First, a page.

The recent Rockets telecasts on ABC (KTRK 13) have scored high local ratings, including last month's prime time game against Golden State which scored a local 8.1 rating. Their recent Wednesday night game against the L.A. Clippers and aired locally from ESPN scored more than one ratings point higher than the AT&T SportsNet local telecast.

While the regional network's ratings for the Rockets were down roughly 20% from last season as of the All-Star break, the NBA's local cable telecast ratings around the league were up 9% for the season during the same period.

LOS ANGELES: As the Dodgers face a situation like Houston's in which major carriers still have not picked up the Dodgers channel (SportsNet L.A.), there is a bit of relief in store for the early season. Once again the Dodgers want to sell tickets, so they have announced that KTLA Channel 5 will air at least five early regular season games as a simulcast, including an entire three game series against the rival San Francisco Giants.

BIRMINGHAM: WJOX has dropped its "Opening Drive" show, which was hosted by Jay Barker (former Alabama QB), Al Del Greco (former Auburn and NFL kicker) and Tony Kurre.

Thursday, February 1, 2018

Don't Be First - Just Get It Right

As busy and significant of a week as this is for sports media, we should not overlook still another media speculation story going bad and the impact it has on sports fans trying to keep up with their favorite teams and leagues.

Earlier this week, we had another of those "It looks like a done deal" stories about the Chicago Bulls trading Niko Mirotic to the New Orleans Pelicans. A couple of usually trustworthy team reporters had enough details to put out the story that the deal was imminent, even naming the player and draft pick expected in return.

However, the deal did not take place until more than two days later, and with more players involved than originally speculated upon. What happened during those times was that some local sports reports gave the story that "The Bulls still have not traded Mirotic" as if this was still a news story instead of spinning the rumor mill.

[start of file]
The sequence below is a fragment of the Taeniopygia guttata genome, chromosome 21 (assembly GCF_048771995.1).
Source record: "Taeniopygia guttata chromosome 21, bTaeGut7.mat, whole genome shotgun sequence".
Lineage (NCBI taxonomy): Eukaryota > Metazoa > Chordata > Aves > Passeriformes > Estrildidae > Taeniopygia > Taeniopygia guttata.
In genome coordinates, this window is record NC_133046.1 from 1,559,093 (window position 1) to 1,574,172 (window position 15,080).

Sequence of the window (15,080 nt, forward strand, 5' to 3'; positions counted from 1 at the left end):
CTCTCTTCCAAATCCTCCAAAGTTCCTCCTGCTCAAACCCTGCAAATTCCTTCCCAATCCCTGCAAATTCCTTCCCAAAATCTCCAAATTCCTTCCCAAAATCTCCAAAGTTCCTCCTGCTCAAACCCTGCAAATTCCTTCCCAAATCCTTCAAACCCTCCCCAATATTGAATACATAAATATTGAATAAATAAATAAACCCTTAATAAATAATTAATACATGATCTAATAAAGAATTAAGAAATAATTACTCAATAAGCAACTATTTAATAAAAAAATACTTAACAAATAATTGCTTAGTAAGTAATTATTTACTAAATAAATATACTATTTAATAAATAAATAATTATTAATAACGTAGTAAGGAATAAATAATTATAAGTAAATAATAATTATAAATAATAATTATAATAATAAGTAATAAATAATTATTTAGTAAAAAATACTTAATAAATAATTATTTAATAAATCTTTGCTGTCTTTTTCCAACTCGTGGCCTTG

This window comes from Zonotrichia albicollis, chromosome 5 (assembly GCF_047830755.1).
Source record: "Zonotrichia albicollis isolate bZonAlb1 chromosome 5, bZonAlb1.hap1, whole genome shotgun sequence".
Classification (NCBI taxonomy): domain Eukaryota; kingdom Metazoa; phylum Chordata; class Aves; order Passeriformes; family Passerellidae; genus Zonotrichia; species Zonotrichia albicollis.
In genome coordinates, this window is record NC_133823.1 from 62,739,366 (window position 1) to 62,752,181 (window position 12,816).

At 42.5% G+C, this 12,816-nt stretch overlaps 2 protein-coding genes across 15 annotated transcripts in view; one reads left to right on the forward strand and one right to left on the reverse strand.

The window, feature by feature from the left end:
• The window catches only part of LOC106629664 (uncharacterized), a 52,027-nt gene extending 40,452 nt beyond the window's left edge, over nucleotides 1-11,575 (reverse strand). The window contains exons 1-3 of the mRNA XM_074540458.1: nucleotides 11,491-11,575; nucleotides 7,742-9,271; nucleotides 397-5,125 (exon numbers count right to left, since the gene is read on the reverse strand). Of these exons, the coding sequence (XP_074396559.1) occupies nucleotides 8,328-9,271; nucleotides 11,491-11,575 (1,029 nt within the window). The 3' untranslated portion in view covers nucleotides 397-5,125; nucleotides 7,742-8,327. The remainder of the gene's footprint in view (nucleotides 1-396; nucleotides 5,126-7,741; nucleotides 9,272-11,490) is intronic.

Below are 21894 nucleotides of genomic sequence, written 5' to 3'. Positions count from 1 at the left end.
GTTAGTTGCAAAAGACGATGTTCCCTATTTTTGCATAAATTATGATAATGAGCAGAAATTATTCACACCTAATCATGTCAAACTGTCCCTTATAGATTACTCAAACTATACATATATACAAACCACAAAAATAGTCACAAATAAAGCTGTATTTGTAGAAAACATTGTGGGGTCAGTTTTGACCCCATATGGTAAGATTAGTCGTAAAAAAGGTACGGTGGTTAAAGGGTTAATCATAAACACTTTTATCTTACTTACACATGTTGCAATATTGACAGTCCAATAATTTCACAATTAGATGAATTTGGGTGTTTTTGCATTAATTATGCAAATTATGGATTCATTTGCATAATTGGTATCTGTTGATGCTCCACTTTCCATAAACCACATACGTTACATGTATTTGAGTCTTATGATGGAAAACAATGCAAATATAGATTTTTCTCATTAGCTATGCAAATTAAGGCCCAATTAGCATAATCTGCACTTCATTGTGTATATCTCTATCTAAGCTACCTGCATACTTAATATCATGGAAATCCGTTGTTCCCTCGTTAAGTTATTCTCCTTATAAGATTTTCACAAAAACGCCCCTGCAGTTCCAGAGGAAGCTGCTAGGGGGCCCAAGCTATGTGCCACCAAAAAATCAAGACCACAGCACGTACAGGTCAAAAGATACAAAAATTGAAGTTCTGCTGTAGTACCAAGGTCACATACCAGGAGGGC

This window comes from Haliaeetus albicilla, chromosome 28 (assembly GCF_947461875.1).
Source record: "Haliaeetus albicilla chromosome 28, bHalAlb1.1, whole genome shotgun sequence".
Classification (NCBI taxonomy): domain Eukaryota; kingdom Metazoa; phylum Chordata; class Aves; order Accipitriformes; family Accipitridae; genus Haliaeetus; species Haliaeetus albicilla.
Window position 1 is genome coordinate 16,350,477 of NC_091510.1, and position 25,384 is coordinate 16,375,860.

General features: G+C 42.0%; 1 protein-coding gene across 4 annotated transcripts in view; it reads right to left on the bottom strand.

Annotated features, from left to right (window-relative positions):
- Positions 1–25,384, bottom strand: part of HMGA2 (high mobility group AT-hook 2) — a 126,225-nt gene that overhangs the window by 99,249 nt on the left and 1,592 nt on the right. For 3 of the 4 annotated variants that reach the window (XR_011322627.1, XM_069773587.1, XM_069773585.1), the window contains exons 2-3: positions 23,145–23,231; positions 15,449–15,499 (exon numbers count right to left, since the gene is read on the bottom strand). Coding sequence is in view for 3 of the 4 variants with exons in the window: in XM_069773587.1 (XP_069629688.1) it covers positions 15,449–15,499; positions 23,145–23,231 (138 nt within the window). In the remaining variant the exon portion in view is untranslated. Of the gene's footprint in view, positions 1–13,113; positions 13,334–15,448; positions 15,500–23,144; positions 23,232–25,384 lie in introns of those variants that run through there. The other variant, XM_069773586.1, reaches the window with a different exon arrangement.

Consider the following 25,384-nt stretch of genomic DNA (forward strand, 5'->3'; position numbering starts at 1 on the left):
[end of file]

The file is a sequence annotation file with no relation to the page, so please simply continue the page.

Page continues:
The fact that the trade actually took place, eventually, should not have any bearing on how sorry this type of reporting has become and what a poor reflection it is on the sports media. By now, fans know the feeling of waiting on the decision of a replay of a call during a key spot in the game. As impatient as we may get, we have that feeling of how important it is to "get the call right".

We need to have the same feeling when it comes to reporting facts. It doesn't matter which reporter "was the first" to break a story, which now seems to happen on social media after a trade becomes official or an injury status is revealed. If it isn't official, don't make it appear to be imminent. Be ready to report it when it happens instead of potentially having to retract it.

It so happens that the Chicago Bulls also were part of a big media story this week as well. The possible bankruptcy of the parent company of WLS 890 has the station dropping its contract to air the Bulls games immediately. Within a matter of days, WSCR The Score 670 picked up the broadcast rights and starts this weekend (Saturday 2/3). WLS did their final Bulls broadcast on Weds. January 31st, with the next game on WSCR. Their broadcast team of Chuck Swirsky and Bill Wennington remains in place.

Although WSCR will air most of the Bulls games, it appears the broadcasts will be farmed out to WIND 560 in the spring since the Cubs broadcasts will have priority. No word, as of press time, on what will happen when the Bulls games conflict with DePaul and University of Illinois basketball broadcasts it also carries.

WLS is also dropping their White Sox broadcasts for the same reason. At press time, no word on a station. With the team expected to have another losing season in 2018, this could prove to be a challenge for the team.

As we enter the final days of the super hype for the Super Bowl, the bigger story in the media is Fox Sports getting a five year deal for Thursday Night Football. This contract struck a blow against NBC and CBS, while also including streaming rights to cable/satellite subscribers.

This also has to be a huge disappointment for Mike Torico. Now that NBC will only have Sunday Night Football, and with Al Michaels showing no signs of retirement, Torico's NFL opportunities are now more limited.

Even with NFL ratings down for the regular season, the Pro Bowl last Sunday (1/28) somehow had ratings which were roughly 15% higher than last year's game.

Only days after WEEI-FM Boston extended its Patriots related programming for five more years (as we commented on last week) came the suspension by WEEI-FM of host Alex Reimer for his remarks about Tom Brady's 5-year old daughter which caused Brady to cut short is "Kirk & Callahan Show" segment.

Brady did go on to say that he does not want to see Reimer lose his job with the station over the incident, even though the station suspended him from the airwaves. Reimer's remarks, as inappropriate as they were, were actually not made over the air, coming on a Facebook only segment.

WEEI-FM's Kirk & Callahan Show was voted the top major market sports talk show in a vote of 47 radio executives for the Barrett Sports Media Survey for 2017. WXOS St. Louis' Bernie Miklasz was the winner, actually a repeat winner, in the mid-market category.